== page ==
2002 ASCB Annual Meeting Press Book - page 7

December 14-18, 2002, San Francisco, CA
A Pregnancy-Induced Stem
Cell: Is It the Clue to
The baby may seem the
prime beneficiary but a
mother’s milk has an unex-
pected benefit for the mother.
Studies have shown that early
pregnancy confers a lifelong,
two-fold reduction in breast cancer risk in women regardless
of race, creed, or nationality. Mice and rats also enjoy this
increased protection against mammary cancer even when chal-
lenged with cancer-inducing chemicals.
The biological problem is how. It was commonly held
that all milk-producing breast cells were lost when nursing
stops and that the gland reverts to its virginal state. But if
these parous (i.e. breeding) females no longer have their dis-
tinctive milk-producing cells, where does their anti-cancer
protection come from? The common theory, it turns out, is
wrong. Gil Smith and his colleagues at the National Cancer
Institute in Bethesda, Maryland, in collaboration with Dr. Kay-
Uwe Wagner at the Eppley Cancer Center in Omaha, Nebraska,
have discovered a new pregnancy-induced epithelial cell
population present in the mammary glands of parous mice.
This discovery could help unlock their anti-cancer protective
mechanism, possibly for all women.
Instead of dying out completely, a proportion of milk-
producing cells survive cell death after lactation and the re-
version to pre-pregnancy conditions, say the researchers. With
subsequent pregnancies, the proportion of surviving cells in-
creases within the glands.
Similar cells were not found
in females that were never
pregnant (nulliparous). There-
fore, says Smith and col-
leagues, the mammary cell
population in breeding ani-
mals is fundamentally differ-
ent than those in virgin fe-
This new pregnancy–
dependent epithelial popula-
tion was found in the mammary glands of mice by using a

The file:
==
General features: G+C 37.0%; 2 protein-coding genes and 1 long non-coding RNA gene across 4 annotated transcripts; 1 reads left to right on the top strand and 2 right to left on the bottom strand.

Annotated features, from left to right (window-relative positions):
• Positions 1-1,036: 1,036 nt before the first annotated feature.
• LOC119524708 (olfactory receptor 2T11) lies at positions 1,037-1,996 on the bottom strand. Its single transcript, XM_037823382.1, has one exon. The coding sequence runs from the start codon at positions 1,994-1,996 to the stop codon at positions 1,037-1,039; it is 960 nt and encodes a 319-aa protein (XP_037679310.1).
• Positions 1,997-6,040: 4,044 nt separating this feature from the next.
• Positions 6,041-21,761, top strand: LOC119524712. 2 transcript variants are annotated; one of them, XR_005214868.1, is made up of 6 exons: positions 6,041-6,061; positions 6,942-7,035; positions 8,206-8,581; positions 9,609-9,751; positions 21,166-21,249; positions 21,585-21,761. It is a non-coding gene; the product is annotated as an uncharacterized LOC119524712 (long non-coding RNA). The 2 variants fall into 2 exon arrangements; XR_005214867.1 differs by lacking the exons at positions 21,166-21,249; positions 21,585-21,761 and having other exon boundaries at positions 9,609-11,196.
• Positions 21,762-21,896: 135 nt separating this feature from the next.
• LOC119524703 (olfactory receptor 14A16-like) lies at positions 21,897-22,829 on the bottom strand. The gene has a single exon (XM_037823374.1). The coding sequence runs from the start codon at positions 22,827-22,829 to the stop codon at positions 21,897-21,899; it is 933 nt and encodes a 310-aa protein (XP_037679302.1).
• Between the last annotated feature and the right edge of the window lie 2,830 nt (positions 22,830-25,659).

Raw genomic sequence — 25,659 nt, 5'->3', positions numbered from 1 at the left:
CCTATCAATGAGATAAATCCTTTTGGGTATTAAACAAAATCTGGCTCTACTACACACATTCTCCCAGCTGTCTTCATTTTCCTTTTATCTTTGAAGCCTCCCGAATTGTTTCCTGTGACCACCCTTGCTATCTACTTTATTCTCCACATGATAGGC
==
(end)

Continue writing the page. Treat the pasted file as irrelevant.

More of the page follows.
reporter gene that could be triggered only by the expression
of a milk protein gene. The cells thus identified were isolated
and grown in culture so they could be transplanted into epi-
thelium-free mammary fat. There, the pregnancy-induced
mammary cells acted like stem cells, multiplying and differ-
entiating into most, if not all, of the epithelial subtypes recog-
nized in the gland. Now the question becomes, how do these
pregnancy-induced stem cells protect women when they are
no longer pregnant? This raises the possibility of a common
mechanism to protect all women against breast cancer.
Contact: Gilbert H. Smith, National Cancer Institute, NIH,
MBTL, CCR, Bldg10, Room 5B56, 9000 Rockville Pike,
Bethesda, MD 20892, (301) 496-2385,
Identifying Multilineage Mammary Epithelial Progenitors, In
G. H. Smith,
K. Wagner,
and C. Boulanger
NIH, Bethesda, MD,
Eppley Institute, University of Nebraska,
Omaha, NE,
NCI, NIH, Bethesda, MD
At the ASCB meeting: Presentation 2352, Minisymposium
26: Stem Cells. Author presents: Wednesday, December 18,
2002, 3:45 —4:05 PM.
To follow undifferentiated epithelial cells through lactogenesis (see
diagram), Smith and colleagues used female mice with two transgenes,
WAP-Cre to report cell differentiation and Rosa-lox-LacZ to monitor cell
survival. After lactation ends, fully differentiated, milk-producing aveolar
cells undergo apoptosis as the mammary gland involutes to its virgin state.
It was thought that all aveolar precursors perished as well. Instead, the
reporter genes showed the survival of a new type of pregnancy-induced
epithelial stem cell. Early in pregnancy (top left), the reporter genes show
under blue stain in mammary tissue section. Yet even after involution,
blue stain in small ducts shows the survival (left) of aveolar precursor cells.
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